Thursday, January 22, 2015

A William Butler Yeats Poem


High Talk

Processions that lack high stilts have nothing that catches the eye.
What if my great-granddad had a pair that were twenty foot high,
And mine were but fifteen foot, no modern stalks upon higher,
Some rogue of the world stole them to patch up a fence or a fire.
Because piebald ponies, led bears, caged lions, make but poor shows,
Because children demand Daddy-long-legs upon his timber toes,
Because women in the upper storeys demand a face at the pane,
That patching old heels they may shriek, I take to chisel and plane.

Malachi Stilt-Jack am I, whatever I learned has run wild,
From collar to collar, from stilt to stilt, from father to child.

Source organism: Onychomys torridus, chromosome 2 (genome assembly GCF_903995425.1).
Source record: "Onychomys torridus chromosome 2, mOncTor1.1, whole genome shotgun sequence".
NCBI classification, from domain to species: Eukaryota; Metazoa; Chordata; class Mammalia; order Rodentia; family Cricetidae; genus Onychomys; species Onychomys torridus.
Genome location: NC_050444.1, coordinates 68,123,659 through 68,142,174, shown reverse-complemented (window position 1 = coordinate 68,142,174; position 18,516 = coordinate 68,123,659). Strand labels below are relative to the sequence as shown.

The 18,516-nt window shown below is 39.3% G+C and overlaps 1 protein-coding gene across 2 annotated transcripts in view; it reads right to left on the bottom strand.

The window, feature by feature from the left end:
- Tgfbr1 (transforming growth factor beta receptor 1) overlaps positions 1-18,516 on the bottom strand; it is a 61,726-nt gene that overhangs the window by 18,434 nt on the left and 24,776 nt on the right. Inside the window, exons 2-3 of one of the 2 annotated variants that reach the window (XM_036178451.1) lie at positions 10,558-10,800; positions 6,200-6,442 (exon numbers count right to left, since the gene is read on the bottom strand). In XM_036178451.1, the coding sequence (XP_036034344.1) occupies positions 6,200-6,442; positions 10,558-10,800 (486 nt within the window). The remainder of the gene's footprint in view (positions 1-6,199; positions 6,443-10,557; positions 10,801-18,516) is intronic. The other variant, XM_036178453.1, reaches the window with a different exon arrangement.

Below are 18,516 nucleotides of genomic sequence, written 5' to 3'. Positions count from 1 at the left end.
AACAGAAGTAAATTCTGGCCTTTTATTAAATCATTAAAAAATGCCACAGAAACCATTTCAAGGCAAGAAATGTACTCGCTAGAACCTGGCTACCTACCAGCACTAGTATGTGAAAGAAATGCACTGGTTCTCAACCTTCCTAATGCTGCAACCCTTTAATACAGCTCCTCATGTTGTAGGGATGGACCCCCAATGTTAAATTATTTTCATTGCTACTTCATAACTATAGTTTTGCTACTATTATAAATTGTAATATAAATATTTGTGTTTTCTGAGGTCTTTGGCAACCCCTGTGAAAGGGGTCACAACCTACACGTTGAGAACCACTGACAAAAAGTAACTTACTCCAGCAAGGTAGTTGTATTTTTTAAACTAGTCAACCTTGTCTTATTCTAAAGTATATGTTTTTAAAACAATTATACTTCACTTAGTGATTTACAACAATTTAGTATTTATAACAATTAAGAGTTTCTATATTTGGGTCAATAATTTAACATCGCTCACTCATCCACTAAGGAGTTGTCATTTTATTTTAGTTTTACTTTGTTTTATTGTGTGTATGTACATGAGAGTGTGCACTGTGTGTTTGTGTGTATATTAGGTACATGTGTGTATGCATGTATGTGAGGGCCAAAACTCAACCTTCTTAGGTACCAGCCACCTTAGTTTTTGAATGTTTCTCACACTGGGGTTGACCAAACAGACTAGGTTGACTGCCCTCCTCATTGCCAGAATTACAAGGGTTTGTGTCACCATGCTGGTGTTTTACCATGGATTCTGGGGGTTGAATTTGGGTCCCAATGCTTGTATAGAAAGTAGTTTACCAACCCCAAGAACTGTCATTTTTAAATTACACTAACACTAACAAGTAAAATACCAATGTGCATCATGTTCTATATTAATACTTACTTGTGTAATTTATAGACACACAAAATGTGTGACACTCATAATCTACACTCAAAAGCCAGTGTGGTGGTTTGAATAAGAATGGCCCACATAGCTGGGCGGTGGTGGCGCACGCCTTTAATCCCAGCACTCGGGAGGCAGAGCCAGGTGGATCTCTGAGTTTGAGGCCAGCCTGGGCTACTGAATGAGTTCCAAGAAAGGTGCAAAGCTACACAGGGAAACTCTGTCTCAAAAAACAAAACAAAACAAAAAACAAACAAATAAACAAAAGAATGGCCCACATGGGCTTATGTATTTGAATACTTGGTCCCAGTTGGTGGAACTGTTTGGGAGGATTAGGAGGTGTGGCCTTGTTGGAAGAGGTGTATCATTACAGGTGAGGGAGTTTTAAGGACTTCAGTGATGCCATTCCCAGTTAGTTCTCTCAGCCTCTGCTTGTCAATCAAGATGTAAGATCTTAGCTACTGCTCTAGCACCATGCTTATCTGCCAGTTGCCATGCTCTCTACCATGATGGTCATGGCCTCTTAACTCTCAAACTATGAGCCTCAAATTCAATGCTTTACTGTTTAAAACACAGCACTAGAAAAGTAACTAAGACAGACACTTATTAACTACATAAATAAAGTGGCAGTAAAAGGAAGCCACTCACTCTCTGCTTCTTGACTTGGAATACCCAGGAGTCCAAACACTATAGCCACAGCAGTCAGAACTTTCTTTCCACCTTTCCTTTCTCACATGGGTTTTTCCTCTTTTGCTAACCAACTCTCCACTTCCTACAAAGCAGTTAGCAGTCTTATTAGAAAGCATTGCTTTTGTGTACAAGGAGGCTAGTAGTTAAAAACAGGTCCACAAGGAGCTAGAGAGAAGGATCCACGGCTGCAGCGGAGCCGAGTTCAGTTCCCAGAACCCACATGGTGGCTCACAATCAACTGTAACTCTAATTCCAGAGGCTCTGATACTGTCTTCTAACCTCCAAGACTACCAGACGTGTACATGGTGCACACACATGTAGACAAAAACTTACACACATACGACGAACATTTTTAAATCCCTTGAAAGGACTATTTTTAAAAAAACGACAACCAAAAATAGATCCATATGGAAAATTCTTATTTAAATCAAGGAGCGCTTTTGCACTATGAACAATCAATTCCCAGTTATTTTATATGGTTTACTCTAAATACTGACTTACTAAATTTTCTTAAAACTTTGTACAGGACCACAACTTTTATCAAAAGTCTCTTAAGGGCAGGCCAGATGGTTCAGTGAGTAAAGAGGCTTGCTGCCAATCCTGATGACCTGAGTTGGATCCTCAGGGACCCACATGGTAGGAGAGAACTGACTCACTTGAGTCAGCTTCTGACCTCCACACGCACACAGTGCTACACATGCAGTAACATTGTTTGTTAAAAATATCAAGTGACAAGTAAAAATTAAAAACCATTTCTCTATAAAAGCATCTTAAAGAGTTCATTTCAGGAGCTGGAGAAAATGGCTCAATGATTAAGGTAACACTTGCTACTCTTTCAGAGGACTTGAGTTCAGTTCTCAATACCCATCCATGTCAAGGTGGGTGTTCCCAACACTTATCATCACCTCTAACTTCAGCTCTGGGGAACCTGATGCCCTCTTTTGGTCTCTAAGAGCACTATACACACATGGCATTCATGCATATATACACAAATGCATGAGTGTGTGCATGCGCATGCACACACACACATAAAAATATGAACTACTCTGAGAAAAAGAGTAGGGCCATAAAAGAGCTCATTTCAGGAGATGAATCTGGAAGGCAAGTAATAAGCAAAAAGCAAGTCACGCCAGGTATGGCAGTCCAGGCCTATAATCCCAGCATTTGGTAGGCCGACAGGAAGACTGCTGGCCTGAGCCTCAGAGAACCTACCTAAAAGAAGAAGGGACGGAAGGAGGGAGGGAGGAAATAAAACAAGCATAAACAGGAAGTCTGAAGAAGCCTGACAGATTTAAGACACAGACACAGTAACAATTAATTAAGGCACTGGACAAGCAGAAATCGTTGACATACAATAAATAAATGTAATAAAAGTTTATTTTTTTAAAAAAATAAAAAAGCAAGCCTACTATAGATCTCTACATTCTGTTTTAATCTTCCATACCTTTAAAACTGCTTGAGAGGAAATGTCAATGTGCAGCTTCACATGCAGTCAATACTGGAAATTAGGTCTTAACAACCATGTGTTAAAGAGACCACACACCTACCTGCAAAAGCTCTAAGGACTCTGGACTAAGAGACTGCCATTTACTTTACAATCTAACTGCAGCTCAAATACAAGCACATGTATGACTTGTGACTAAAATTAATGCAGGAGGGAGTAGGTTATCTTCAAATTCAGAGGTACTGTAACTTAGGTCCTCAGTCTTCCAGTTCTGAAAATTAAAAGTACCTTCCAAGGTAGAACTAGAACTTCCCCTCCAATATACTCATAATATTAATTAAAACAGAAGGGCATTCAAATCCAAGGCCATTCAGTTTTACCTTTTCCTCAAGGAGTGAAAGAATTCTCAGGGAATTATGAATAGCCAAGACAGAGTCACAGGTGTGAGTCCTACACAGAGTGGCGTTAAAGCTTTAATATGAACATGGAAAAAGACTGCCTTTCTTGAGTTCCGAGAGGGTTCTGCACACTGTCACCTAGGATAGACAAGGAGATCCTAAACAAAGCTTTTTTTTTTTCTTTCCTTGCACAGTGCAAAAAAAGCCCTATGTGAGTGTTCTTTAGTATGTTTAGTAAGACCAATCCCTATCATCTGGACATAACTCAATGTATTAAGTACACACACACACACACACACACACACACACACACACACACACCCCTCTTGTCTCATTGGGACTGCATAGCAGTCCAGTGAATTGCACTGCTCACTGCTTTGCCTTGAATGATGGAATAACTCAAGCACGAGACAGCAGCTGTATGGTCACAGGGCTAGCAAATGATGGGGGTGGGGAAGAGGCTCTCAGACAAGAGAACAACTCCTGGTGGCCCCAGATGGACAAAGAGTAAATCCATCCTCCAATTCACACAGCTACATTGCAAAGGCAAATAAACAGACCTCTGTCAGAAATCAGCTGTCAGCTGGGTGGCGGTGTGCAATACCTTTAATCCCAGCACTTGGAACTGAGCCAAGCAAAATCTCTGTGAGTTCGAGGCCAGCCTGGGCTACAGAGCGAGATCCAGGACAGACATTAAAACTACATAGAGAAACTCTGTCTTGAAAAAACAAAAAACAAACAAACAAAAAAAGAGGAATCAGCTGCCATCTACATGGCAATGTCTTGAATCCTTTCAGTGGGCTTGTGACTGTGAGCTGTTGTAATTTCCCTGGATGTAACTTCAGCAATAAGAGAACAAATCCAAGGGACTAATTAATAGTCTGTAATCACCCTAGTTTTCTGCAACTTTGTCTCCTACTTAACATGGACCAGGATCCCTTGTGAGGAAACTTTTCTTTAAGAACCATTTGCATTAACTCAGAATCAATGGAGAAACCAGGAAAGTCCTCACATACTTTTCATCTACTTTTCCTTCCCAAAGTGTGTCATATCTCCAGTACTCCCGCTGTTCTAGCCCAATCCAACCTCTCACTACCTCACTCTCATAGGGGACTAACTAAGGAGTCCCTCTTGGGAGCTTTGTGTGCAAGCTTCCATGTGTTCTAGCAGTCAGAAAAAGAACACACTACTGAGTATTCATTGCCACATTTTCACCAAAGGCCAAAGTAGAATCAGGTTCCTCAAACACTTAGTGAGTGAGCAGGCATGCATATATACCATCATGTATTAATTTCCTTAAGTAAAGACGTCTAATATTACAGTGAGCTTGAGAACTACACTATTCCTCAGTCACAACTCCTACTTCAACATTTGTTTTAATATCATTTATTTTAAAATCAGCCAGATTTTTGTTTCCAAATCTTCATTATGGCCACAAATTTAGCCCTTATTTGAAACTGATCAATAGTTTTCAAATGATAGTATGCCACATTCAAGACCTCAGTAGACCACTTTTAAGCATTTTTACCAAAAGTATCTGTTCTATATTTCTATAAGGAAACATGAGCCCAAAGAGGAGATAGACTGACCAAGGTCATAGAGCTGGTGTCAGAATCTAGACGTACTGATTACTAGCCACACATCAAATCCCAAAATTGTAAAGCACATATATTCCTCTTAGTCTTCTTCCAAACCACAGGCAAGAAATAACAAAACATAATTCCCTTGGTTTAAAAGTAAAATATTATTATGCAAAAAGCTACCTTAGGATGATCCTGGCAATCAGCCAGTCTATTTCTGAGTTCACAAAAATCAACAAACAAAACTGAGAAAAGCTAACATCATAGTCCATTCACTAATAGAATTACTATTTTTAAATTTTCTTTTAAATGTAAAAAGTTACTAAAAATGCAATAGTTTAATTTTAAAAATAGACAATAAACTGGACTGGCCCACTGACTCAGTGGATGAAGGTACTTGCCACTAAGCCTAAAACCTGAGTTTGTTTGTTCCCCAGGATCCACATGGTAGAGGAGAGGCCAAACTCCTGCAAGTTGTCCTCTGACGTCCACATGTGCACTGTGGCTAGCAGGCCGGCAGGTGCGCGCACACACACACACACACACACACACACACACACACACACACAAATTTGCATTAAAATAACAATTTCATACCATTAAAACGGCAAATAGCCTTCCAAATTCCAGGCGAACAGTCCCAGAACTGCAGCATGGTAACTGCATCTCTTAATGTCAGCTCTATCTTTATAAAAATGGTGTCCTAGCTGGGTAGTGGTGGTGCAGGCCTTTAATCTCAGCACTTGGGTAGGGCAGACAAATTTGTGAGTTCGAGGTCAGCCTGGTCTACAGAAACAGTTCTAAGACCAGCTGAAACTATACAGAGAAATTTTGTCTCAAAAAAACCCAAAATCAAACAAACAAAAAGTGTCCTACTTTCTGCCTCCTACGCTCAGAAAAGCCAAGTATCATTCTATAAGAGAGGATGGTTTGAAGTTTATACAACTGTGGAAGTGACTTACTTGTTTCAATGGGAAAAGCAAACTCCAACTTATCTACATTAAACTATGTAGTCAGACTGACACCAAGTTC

All metaphor, Malachi, stilts and all. A barnacle goose
Far up in the stretches of night; night splits and the dawn breaks loose;
I, through the terrible novelty of light, stalk on, stalk on;
Those great sea-horses bare their teeth and laugh at the dawn.



  1. Please see Gjertrud Schnackenberg's wonderful series, "High Talk & Lofty Thoughts" at the terrific site,

  2. This is the 150th anniversary of Yeats's birth. Here, the Irish Consulate is planning some readings. Meanwhile I've been teaching/reading some of his poems to my Chinese students, who seem no more consternated than they were before. But it's probably a very good time for us all to go back and re-read him.